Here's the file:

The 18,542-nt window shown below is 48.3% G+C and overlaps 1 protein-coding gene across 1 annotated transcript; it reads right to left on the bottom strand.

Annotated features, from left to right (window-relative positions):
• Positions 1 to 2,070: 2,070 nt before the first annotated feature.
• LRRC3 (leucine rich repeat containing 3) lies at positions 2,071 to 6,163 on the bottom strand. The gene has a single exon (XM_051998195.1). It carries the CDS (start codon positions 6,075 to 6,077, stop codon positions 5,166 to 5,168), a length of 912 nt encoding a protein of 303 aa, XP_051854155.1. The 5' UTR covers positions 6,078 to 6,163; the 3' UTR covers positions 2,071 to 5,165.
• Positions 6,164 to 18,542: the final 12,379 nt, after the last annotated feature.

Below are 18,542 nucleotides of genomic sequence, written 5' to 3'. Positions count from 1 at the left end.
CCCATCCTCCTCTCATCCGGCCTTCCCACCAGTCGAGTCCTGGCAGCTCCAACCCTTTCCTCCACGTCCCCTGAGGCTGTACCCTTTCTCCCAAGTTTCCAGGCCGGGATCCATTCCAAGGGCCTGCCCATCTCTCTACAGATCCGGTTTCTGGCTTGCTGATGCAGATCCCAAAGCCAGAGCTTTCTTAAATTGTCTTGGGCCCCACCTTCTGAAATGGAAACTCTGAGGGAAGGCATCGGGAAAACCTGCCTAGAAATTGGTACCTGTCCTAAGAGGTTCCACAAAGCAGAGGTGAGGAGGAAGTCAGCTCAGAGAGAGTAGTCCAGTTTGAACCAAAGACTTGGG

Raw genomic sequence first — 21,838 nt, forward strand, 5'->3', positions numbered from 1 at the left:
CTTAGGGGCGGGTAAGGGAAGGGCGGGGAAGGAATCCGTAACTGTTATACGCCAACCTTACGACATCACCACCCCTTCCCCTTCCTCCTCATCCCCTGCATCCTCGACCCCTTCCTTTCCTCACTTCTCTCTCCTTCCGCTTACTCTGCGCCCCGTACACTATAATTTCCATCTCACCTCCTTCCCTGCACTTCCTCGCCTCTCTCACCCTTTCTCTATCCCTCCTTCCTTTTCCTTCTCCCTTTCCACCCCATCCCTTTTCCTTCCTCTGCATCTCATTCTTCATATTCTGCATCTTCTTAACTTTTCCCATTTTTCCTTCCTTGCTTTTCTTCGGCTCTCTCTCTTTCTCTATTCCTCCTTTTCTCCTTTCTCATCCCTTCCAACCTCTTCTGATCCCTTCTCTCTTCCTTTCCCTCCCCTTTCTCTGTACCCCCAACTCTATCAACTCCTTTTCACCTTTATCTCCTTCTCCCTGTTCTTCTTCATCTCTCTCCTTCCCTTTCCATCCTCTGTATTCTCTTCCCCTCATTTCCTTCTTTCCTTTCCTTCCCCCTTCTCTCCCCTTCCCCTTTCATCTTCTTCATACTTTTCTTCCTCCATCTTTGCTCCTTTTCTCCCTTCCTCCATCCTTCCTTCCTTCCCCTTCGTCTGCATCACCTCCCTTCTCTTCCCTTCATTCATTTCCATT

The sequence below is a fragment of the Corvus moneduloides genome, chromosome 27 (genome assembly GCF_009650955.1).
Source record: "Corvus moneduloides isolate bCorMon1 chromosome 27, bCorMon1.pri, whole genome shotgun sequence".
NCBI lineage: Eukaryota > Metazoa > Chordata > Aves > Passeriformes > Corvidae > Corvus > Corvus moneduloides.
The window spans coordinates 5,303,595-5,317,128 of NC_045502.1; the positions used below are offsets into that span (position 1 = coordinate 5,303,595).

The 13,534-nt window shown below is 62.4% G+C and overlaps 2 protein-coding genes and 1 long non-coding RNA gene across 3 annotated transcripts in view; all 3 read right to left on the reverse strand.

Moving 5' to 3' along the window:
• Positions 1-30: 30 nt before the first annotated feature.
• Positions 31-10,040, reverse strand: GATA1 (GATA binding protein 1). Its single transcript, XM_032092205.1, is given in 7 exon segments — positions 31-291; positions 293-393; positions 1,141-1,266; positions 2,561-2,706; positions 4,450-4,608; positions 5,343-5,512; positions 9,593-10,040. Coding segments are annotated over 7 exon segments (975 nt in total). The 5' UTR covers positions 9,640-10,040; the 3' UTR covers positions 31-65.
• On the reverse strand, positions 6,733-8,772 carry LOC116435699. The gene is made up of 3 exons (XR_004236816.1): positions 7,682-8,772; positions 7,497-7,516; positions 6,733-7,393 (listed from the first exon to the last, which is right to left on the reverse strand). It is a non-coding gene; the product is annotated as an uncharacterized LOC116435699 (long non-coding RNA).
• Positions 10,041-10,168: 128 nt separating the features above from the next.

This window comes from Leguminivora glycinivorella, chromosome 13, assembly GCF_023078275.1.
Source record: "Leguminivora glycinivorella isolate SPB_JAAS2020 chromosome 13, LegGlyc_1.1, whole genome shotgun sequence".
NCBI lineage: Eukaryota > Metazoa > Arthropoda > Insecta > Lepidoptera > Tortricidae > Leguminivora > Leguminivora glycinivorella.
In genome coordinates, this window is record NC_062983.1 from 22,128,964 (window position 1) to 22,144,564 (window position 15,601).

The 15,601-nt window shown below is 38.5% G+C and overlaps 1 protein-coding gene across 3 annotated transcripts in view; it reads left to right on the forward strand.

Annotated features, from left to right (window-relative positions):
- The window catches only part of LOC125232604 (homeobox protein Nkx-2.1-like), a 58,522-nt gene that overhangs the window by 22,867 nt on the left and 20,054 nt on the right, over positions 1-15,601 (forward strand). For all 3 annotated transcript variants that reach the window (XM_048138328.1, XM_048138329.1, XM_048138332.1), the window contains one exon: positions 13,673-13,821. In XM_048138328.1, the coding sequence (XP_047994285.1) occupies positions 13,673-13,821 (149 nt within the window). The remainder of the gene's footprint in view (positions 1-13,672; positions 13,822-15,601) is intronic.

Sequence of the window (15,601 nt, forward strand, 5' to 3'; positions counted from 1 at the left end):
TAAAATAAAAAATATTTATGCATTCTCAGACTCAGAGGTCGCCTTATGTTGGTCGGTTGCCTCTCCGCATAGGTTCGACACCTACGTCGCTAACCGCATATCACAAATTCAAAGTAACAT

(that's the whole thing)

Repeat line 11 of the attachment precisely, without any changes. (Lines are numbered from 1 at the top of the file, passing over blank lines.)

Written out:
Source record: "Corvus moneduloides isolate bCorMon1 chromosome 27, bCorMon1.pri, whole genome shotgun sequence".